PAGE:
12. 12. REDD+: potentialDurban Platform results•Negotiations on REDD+ technical text successfully completed.•Reaffirmation of market-based mechanisms in the post-2012 andpost-2020 climate frameworks and incentives for unilateral action bydeveloping countries. Expect more attention to Nationally AppropriateMitigation Actions (NAMAs), sectoral crediting, including REDD+projects.•Agreement to expand and rewrite some Kyoto rules in relation tomarket mechanisms – notably around the treatment of land use, land-use change and forestry (LULUCF) activities – greater opportunities forcarbon markets.
  13. 13. Challenges – policy & institutional• Territorial in-fighting between key national ministries (EPA n Forestry) and growing tendency toward centralization of control in certain countries.• Absence or low participation of critical Ministries in Climate Change debates especially Agriculture, Finance and Energy. Low interest in involving them while territorial challenge remains.• Central government with low reach/effectiveness in program delivery especially in forestry n agricultural sectors. Runs counter to increasing centralization and effectiveness for REDD+. Will NAMAs work in these contexts?• Need for nested approach with national and sub-national initiatives if results are to be achieved but resistance from some governments.
  14. 14. Challenges – policy & institutional• Clarity of land, tree and carbon tenure. Varies from country to country. Only 1 country carried out legal analysis for REDD+.• Designing, negotiating and agreeing appropriate benefit sharing mechanisms under various land and resource tenure contexts because existing sector sharing formulas will not work for carbon.• Appropriate roles for private sector participation without losing the necessary emphasis to address poverty, rights, gender & biodiversity issues.• Significant gap between Francophone & Anglophone countries. With exception of Congo Basin countries, Francophone countries not engaged on REDD+.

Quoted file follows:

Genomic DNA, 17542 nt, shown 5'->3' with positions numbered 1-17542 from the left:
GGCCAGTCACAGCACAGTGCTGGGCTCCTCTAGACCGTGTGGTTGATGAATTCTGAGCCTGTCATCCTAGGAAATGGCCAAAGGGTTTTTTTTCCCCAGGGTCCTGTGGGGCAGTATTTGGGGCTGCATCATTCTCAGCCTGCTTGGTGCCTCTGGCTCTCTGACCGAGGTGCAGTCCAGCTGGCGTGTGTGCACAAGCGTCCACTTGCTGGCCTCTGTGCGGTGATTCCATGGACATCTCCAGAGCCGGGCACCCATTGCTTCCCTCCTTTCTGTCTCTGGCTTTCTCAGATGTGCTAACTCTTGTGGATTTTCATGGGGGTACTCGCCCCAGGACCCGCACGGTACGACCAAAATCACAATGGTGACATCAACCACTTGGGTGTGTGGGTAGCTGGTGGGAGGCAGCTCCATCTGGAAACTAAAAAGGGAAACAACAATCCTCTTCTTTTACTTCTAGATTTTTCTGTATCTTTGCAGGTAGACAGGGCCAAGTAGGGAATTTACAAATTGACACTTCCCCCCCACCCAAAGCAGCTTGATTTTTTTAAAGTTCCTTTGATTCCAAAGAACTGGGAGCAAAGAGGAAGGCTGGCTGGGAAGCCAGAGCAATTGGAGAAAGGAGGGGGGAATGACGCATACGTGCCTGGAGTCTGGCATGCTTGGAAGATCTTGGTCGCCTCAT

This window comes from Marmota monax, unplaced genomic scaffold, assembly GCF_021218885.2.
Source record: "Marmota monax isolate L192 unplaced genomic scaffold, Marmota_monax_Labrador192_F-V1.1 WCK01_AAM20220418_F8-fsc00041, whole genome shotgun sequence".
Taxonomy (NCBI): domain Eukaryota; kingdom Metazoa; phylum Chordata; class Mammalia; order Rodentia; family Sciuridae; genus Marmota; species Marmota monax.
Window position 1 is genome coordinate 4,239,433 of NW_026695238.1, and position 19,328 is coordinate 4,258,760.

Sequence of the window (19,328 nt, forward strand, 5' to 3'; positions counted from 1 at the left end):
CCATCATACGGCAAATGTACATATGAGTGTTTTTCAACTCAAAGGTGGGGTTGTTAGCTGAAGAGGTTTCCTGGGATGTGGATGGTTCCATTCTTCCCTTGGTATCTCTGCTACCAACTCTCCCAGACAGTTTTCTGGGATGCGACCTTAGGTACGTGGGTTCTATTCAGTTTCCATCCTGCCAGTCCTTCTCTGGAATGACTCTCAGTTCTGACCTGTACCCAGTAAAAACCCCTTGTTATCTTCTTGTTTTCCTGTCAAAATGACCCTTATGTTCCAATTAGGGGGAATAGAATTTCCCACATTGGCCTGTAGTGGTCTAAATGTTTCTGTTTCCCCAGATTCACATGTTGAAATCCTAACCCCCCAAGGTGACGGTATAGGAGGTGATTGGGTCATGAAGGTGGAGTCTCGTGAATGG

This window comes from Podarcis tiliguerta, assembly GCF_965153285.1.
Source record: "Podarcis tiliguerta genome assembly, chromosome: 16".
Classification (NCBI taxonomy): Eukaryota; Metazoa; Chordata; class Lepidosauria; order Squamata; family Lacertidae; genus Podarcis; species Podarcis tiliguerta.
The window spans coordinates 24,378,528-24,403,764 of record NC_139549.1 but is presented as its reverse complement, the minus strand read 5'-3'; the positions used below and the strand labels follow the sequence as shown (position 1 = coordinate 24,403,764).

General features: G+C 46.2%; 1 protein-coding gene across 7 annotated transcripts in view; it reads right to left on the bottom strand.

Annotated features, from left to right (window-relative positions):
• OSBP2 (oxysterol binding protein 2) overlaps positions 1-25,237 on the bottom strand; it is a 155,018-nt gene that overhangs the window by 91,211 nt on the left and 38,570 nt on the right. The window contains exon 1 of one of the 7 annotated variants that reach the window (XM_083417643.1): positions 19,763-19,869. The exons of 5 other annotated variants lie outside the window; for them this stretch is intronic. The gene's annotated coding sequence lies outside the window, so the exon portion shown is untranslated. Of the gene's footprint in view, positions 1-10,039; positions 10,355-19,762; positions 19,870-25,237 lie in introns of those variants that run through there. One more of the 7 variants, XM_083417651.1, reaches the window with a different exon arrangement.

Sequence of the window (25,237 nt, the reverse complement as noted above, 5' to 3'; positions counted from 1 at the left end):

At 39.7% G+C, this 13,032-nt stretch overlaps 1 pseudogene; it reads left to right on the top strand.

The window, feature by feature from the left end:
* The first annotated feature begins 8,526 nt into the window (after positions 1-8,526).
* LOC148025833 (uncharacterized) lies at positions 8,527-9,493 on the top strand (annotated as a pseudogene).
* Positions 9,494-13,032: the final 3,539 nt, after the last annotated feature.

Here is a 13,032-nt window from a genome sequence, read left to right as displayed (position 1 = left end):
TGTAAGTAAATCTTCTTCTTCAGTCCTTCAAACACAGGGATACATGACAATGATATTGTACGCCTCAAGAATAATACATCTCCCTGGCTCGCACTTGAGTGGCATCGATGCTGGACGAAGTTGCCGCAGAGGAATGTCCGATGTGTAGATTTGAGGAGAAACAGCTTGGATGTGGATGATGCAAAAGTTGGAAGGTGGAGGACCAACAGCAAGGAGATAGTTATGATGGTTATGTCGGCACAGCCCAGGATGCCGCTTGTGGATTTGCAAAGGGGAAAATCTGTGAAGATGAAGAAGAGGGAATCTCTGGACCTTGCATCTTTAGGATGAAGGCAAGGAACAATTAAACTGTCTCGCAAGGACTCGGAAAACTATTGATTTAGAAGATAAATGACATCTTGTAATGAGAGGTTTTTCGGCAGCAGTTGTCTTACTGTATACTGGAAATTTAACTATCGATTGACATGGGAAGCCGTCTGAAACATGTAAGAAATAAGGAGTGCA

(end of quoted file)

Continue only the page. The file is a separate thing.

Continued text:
15. 15. Challenges – on the ground• Credible baselines have been a challenge but improving. Locations with recent conflict/wars have unique challenges in establishing baselines.• Challenges to aggregate small-holder land owners across various situations to allow participation in carbon finance.• Culturally appropriate community/farmer level institutional platforms upon which to build carbon initiatives are missing.• Traditional land user rights can clash with carbon agendas - landowners vs settler/migrants vs pastoralists.• Paucity of local technical capacity and financial resources to move forward early pilots. Overly reliant on external expertise.
  16. 16. Future: 5 - 10 years• Anticipate increasing role for sub-national efforts as growing realization of the limits of national agencies in successful implementation of REDD+ is recognized.• Expansion of private sector developers of REDD+ initiatives in Africa. Anticipate many errors to occur but must be highly iterative if success will be achieved. Carbon prices will move upwards.• NAMAs will be tested in numerous countries but will under-deliver enormously due to low reach and effectiveness of governments.• Early successes with REDD+ projects will generate a new land use option in rural communities’ decision making. Locations that deliver solid benefits for communities will witness positive changes in land use.